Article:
## ASD of Beams with Shear Connectors

For composite construction where shear connectors transfer shear between slab andÂ beam, the design is based on behavior at ultimate load. It assumes that all loadsÂ are resisted by the composite section, even if shores are not used during constructionÂ to support the steel beam until the concrete gains strength. For this case, the computedÂ stress in the bottom flange for positive bending moment is

In continuous composite beams, where shear connectors are installed in negativemomentÂ regions, the longitudinal reinforcing steel in the concrete slab may beÂ considered to act compositely with the steel beam in those regions. In such cases,Â the total horizontal shear to be resisted by the shear connectors between an interiorÂ support and each adjacent infection point is

where Asr total area, in2, of longitudinal reinforcing steel within the effectiveÂ width of the concrete slab at the interior supportÂ Fyr specified yield stress of the reinforcing steel, ksi

These formulas represent the horizontal shear at ultimate load divided by 2 toÂ approximate conditions at working load.

Number of Connectors. The minimum number of connectors N1, spaced uniformlyÂ between the point of maximum moment and adjacent points of zero moment,Â is Vh /q, where q is the allowable shear load on a single connector, as given inÂ Table 7.22. Values in this table, however, are applicable only to concrete made withÂ aggregates conforming to ASTM C33. For concrete made with rotary-kiln-producedÂ aggregates conforming to ASTM C330 and with concrete weight of 90 pcf or more,Â the allowable shear load for one connector is obtained by multiplying the valuesÂ in Table 7.22 by the factors in Table 7.23.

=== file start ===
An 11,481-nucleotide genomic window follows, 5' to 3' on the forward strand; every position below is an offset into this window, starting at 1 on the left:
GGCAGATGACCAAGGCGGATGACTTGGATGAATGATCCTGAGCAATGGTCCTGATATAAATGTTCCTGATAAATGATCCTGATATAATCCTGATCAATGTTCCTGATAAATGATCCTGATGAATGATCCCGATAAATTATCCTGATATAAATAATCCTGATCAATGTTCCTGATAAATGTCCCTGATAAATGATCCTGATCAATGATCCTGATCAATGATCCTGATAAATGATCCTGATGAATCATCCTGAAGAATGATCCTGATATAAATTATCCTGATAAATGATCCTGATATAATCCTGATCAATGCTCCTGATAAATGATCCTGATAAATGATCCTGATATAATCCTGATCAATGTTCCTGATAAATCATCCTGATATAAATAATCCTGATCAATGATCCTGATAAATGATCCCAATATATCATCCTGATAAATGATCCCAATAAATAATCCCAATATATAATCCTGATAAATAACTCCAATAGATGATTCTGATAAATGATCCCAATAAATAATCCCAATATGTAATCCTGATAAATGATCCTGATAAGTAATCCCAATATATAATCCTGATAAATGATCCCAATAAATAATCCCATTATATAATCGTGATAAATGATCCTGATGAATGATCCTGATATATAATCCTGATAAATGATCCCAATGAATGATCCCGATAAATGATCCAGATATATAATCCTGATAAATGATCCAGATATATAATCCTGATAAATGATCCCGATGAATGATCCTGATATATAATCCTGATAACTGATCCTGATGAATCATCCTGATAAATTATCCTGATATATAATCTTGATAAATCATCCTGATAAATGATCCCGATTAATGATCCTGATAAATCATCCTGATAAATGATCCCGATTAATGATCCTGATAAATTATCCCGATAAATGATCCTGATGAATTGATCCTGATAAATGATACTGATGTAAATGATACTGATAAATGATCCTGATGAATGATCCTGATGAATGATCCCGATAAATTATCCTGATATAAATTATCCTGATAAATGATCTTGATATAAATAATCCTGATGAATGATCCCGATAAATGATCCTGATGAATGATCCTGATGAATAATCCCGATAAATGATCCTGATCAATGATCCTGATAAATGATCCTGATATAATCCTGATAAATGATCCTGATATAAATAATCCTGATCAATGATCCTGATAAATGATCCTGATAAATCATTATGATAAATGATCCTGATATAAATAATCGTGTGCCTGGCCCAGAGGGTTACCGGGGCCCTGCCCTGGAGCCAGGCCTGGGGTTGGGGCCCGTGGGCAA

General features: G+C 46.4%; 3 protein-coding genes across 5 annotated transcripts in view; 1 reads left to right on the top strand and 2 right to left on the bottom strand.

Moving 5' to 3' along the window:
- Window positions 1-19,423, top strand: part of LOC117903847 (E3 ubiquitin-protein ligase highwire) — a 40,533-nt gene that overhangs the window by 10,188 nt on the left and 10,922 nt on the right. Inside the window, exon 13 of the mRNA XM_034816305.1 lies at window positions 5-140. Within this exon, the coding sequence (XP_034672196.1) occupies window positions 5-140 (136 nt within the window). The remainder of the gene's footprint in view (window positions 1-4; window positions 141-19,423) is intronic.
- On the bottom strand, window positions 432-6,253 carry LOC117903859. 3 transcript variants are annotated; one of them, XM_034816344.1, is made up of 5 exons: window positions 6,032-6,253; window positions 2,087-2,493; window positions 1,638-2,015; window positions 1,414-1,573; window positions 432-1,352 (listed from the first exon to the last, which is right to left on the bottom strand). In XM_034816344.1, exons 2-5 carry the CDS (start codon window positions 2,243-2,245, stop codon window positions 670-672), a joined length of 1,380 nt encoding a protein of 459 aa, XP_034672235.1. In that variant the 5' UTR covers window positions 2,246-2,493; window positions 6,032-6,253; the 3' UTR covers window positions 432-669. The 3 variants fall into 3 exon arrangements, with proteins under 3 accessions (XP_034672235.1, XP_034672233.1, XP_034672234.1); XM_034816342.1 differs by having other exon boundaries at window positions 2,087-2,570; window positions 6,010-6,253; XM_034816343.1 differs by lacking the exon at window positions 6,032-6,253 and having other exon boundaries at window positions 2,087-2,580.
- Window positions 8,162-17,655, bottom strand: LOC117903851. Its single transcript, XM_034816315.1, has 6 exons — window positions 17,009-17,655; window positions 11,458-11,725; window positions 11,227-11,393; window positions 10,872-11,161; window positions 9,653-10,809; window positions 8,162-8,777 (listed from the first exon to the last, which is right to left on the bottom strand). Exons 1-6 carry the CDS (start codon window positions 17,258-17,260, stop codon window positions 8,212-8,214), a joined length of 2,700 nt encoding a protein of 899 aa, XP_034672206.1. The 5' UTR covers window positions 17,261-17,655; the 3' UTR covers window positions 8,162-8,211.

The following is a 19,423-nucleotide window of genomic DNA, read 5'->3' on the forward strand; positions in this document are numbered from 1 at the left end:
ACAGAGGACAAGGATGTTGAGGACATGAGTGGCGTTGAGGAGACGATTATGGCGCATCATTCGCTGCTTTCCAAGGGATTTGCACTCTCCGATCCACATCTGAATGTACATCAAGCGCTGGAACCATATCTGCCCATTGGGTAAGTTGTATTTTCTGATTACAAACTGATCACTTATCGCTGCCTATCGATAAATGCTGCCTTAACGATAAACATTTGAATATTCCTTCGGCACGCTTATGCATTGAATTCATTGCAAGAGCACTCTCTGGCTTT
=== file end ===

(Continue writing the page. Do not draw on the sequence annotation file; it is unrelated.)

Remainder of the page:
The allowable shear loads for connectors incorporate a safety factor of aboutÂ 2.5 applied to ultimate load for the commonly used concrete strengths. Not to beÂ confused with shear values for fasteners given in Art. 7.30, the allowable shearÂ loads for connectors are applicable only with Eqs. (7.67) to (7.69).

The allowable horizontal shear loads given in Tables 7.22 and 7.23 may haveÂ to be adjusted for use with formed steel decking. For decking with ribs parallel toÂ supports (Fig. 7.38a), the allowable loads should be reduced when w/h is less thanÂ 1.5 by multiplying the tabulated values by

## LRFD of Encased Beams

Two methods of design are allowed, the difference being whether or not shoring isÂ used. In both cases, the design strength is bMn, where b 0.90. Mn is calculatedÂ for the elastic stress distribution on the composite section if shoring is used or theÂ plastic stress distribution on the steel section alone if shoring is not used.

## LRFD of Composite Beams

As with ASD, the use of shoring to carry deal loads prior to the time the concreteÂ has hardened determines which design procedures are used. For composite constructionÂ where the steel beams are exposed, the design flexural strength for positiveÂ moment (compression in the concrete) is bMn. It is dependent on the depththicknessÂ ratio hc / tw of the steel beam, where tw is the web thickness and, for websÂ of rolled or formed sections, hc is twice the distance from the neutral axis to theÂ toe of the fillet at the compression flange, and for webs of built-up sections, hc isÂ twice the distance from the neutral axis to the nearest line of fasteners at theÂ compression flange or the inside face of a welded compression flange.